Published on:

Overtime Pay Lawyer Discusses Changes to FLSA White Collar Exemption

Money.dollar.photo.club.1.3.16.jpgA major change is on the horizon for business owners and employees under the federal labor law. The U.S. Department of Labor (“DOL”) recently announced the publication of its final rule amending overtime regulations under the Fair Labor Standards Act (“FLSA”), which will take effect on December 1st of this year. The new regulation will more than double the annual salary threshold from $23,660 to $47,476 for determining whether certain white-collar employees – those in executive, administrative, professional, or certain IT positions – are exempt from FLSA overtime rules.

In layperson’s terms: a salaried employee in certain positions, who makes less than $47,476, will now be eligible to receive overtime pay. (Employees who are paid hourly are generally already eligible for overtime pay.)

It has been anticipated that the change will impact over 4 million employees. Under the current (and soon to be replaced) rule, only 7% of full-time salaried employees qualified for overtime; under the revision, 35% of salaried employees will be eligible. (It should be noted, however, that in 1975- the time of the last major expansion of overtime hours- as much as 60% of the workforce was covered. In order to achieve those numbers, the threshold would have had to have been raised to an inflated adjusted $51,000.)

Additionally, the salary threshold for the exemption has been raised from $100,000 to $134,004 for so-called “highly-compensated employees”. The salary test, however, is only a threshold test and an analysis of an employee’s duties will still be necessary in order to determine if an employee qualifies for the exemption.

Beginning January 1, 2020, the new regulation will update the salary threshold every three years, in order to keep pace with inflation.

The new rule will allow up to 10% of the salary threshold for these exempt positions to be satisfied by non-discretionary bonuses, incentive pay, or commissions, provided that such payments are made on at least a quarterly basis.

For those positions that are currently exempt, but which won’t meet the increased salary threshold, employers will have several options:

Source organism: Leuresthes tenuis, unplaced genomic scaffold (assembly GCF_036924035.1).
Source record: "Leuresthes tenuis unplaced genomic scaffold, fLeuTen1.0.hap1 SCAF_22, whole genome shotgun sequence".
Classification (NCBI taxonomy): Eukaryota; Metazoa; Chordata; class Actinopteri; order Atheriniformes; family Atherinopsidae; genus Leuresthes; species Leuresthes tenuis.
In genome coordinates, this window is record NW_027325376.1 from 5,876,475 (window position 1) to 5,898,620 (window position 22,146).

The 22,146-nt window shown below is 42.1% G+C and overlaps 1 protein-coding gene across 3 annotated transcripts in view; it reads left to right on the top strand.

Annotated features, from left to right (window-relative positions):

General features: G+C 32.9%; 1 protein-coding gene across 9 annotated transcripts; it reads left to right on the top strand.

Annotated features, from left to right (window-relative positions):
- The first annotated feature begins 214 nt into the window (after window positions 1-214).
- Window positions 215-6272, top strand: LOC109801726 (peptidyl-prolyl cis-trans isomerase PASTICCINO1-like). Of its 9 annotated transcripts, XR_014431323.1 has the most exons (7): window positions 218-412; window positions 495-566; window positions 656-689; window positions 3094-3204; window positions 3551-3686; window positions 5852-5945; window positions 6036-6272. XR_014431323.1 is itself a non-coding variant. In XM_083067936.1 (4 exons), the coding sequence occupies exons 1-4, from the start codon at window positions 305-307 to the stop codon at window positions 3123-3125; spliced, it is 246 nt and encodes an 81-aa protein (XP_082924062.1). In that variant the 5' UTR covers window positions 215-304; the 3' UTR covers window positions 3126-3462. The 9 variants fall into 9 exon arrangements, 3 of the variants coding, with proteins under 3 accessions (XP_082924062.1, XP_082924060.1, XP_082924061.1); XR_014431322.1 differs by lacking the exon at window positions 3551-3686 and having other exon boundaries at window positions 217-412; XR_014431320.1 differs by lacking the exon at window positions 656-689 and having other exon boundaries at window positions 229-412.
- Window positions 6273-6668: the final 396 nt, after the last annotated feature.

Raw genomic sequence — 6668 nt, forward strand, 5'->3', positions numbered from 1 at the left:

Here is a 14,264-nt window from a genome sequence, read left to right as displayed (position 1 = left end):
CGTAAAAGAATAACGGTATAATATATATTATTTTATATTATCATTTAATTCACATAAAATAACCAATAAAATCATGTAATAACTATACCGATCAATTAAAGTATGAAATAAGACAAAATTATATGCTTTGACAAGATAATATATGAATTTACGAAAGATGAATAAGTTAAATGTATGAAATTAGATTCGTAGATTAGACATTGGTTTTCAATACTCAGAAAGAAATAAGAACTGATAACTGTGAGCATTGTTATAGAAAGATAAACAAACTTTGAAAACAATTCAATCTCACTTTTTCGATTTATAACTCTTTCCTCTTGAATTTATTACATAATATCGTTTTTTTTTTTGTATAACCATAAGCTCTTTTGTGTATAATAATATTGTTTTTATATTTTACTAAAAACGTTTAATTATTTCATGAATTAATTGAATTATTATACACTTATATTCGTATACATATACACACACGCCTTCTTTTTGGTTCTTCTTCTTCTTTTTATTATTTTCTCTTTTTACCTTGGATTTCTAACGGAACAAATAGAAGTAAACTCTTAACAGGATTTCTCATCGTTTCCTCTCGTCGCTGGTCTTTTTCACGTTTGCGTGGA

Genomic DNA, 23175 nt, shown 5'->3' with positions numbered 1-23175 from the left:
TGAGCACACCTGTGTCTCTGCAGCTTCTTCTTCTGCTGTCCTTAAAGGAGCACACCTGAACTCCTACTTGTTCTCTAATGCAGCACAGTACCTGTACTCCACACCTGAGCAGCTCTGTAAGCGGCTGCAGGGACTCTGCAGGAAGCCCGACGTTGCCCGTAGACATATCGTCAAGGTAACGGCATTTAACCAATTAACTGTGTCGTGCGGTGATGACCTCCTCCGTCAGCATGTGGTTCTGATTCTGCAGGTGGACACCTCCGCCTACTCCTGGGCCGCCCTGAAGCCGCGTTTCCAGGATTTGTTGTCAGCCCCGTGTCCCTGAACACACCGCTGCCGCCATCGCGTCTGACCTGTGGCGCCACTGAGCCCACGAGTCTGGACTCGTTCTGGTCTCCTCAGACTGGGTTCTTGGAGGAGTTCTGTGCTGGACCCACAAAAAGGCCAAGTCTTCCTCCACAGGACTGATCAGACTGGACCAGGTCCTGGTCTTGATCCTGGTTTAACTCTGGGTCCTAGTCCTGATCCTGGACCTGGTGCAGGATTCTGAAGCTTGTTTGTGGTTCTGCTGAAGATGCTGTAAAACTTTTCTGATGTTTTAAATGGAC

1. Reclassify the positions as non-exempt and either pay overtime to those employees for hours worked over 40 hours or take proactive steps to limit them to not more than 40 hours work per week; or
2. Increase the employees’ salaries to the new salary threshold.

Know.Your.Rights.Dollar.Photo.Club.3.9.15.jpgAn analysis of which steps are appropriate in a given workplace should involve consideration of economic factors as well as the effect any changes may have on employee morale. Contact our Award Winning New York Employment Law Attorney today for a confidential consultation to learn how the change in the law will impact you.

Disclaimer: Thank you for visiting our Blog. This blog provides general information and thoughts about various employment law issues primarily in the New York Tri-State area and occasionally in other areas. You are welcome to read the posts. However, do not construe any content on this blog as legal advice or the creation of an attorney-client relationship. Again, we provide the content only for informational purposes. You should not make decisions based information on our blog since the application of the law depends on the facts and each situation may be different. In addition, the law in most jurisdictions is different and changes constantly and we make no representations that any information on our blog has been updated. The Blog should not be used as a substitute for competent legal advice from an experienced attorney in your state or jurisdiction. From time to time, a blog post may discuss a legal case – please note that the post may not contain the most to update information on the case as developments may have occurred after it was created.